On the environment, we are the people we've been waiting for

By Matt Kazinka

Last weekend, I joined over 60 Minnesotan students and countless others in cheering on Minnesota Senator Amy Klobuchar as she agreed to be a champion of the environmental movement. Apparently, such an event is too wild for the heavily-protected government buildings of Washington, D.C. As I was escorted out by security guards, I saw not only a radical scene of people power, but a glimpse into the environmental movement in its brightest and most efficient form: an alliance of proactive people, cutting across political borders and age differences to create solutions to global warming.Several Macalester students and I gathered in the D.C. area last weekend as a part of Powershift, the nation’s first youth climate action summit. More than 5,000 students came together to discuss the problems of rapid climate change, deforestation, mountaintop coal removal and environmental injustice. However, that was not the purpose of the summit; anyone can watch “An Inconvenient Truth” and know we’re in trouble. The fact that the climate is changing is no longer disputable. What Powershift did was bring the environmental movement to a palpable fruition.

The “environmental movement” might have once been only an ideal, and one that was considered elitist and inhuman by some, and it is somewhat true that while environmentalists have always had the welfare of the earth in mind, they have sometimes left behind the usual forgotten peoples: minorities and the poor. After all, buying organic foods and building solar panels is impossible on a low income, and polar bears, adorable as they are, have long received an exceedingly large amount of attention from the environmental community.

But whatever was left of that mode of environmental thinking shriveled up and died this weekend. Rather than simply restating the very real need for carbon neutrality, we called for solutions to poverty and injustice, such as a “green collar” workforce, which would give jobs to those who need them the most. We represent the interests of not only middle-class white college students, but of indigenous nations that survive off the dwindling land resources, Appalachian residents fighting for their mountains, and inner-city residents who are reshaping their communities to be sustainable and stronger than ever. We were, and are, all of these people, and we will be working together until our job is complete.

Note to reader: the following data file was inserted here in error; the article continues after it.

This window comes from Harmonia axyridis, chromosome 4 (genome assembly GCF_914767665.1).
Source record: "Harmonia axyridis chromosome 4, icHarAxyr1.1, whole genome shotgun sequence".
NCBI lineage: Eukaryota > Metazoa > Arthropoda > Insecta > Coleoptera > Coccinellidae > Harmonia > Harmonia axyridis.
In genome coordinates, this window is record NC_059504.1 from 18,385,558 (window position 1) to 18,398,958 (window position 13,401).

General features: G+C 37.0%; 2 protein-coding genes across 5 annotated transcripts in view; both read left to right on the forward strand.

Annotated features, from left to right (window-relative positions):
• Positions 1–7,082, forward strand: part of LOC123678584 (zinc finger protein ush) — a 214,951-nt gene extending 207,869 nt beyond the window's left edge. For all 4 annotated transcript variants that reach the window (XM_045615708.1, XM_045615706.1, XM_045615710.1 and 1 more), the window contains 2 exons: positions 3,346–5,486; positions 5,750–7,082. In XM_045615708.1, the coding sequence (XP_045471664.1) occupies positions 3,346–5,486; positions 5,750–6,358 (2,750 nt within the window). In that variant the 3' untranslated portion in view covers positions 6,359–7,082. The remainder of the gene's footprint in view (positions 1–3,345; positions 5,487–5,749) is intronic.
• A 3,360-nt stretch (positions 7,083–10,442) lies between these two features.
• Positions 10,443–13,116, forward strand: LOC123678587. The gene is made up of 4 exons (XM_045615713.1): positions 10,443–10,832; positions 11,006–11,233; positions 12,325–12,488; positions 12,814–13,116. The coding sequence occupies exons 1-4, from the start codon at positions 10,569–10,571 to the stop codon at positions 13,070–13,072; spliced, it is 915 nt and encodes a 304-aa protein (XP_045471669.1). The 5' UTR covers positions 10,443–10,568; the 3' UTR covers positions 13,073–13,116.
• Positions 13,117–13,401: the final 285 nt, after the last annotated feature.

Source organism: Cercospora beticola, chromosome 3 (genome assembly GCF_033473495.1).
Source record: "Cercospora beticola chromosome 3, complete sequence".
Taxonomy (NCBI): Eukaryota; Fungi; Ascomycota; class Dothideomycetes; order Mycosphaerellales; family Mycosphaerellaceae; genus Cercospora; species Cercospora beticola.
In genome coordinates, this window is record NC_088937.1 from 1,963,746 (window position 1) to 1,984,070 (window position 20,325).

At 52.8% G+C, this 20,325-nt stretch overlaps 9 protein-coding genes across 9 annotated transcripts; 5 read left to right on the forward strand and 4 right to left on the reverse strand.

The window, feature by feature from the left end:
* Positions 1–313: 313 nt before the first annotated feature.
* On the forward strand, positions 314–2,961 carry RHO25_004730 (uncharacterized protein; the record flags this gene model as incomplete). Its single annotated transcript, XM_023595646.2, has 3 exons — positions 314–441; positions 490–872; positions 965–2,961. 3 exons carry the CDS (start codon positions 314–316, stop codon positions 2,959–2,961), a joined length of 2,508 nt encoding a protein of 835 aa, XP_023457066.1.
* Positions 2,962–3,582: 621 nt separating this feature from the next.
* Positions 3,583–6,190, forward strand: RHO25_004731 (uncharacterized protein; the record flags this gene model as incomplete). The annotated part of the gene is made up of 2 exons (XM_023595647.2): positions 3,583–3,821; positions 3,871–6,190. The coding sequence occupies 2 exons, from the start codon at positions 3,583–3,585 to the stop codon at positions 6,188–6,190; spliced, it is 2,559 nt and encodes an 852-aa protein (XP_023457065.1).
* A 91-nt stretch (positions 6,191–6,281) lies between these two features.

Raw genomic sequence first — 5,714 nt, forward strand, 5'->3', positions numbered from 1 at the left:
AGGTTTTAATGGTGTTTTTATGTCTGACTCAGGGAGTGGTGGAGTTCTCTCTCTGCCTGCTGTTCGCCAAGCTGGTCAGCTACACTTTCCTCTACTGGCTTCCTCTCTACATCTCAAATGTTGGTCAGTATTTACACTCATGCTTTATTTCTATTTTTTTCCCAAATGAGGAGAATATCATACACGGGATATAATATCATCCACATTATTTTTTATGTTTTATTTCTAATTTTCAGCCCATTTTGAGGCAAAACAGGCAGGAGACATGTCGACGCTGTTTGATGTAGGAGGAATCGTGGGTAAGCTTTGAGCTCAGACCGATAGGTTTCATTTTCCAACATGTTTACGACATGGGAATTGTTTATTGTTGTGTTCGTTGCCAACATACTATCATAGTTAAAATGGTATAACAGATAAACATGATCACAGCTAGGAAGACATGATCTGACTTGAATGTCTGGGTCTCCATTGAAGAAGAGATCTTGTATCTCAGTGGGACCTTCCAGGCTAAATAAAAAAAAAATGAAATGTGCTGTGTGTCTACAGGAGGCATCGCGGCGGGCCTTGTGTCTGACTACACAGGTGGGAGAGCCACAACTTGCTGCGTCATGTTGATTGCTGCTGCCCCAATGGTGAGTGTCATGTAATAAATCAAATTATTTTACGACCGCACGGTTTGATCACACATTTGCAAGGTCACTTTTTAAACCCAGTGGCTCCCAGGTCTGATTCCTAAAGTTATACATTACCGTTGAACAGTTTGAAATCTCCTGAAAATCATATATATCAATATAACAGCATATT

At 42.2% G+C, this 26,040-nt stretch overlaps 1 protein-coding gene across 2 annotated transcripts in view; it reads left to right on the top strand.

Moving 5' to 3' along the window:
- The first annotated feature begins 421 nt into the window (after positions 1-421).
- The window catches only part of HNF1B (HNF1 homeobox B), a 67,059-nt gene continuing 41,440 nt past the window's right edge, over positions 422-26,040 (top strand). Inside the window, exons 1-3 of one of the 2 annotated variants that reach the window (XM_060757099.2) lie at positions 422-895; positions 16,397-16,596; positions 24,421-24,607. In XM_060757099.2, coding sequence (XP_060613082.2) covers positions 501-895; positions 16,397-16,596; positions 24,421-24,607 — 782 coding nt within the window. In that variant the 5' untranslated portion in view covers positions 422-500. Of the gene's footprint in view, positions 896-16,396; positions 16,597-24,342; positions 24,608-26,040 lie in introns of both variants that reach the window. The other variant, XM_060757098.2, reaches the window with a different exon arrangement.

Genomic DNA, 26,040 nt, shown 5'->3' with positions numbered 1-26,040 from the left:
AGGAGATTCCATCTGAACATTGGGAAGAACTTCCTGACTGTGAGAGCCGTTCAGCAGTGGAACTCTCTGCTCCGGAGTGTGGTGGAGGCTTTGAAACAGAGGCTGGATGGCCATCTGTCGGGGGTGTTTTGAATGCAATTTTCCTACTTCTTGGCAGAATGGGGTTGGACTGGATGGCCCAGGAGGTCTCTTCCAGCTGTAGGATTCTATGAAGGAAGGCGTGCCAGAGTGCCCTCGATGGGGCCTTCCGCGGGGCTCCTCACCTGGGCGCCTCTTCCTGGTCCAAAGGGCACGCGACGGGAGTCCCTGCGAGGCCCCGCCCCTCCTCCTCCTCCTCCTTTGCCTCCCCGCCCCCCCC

I use the term “we” quite intentionally here. Powershift was, more than anything else, the formalization of an already informal “we,” one that has been emerging on college campuses, in neighborhoods, and sporadically throughout institutions across the world. Even though this “we” had not met yet before this weekend, we were all in tune, because we had a common goal: positive action on a problem that has been overlooked for far too long. And rather than waiting around for a solution to appear, we are finding more and more that we are the solution.

“We” is also incredibly important because it is a term that is all-inclusive. I am only a part of it, and I can do little simply by myself. But with friends, teachers, coalition partners and, most importantly, you, “we” are an incredibly empowered source for change. You needn’t have gone to Powershift to be part of this. Heck, you needn’t know a single thing about the environment. We will teach you. There is no end to the number of tasks that we can and must do together. If you want to be part of the most massive new movement for humanity and the world, then please, join in. We’ve been waiting for you.

Matt Kazinka ’11 of Iowa City, Iowa, can be reached at [email protected]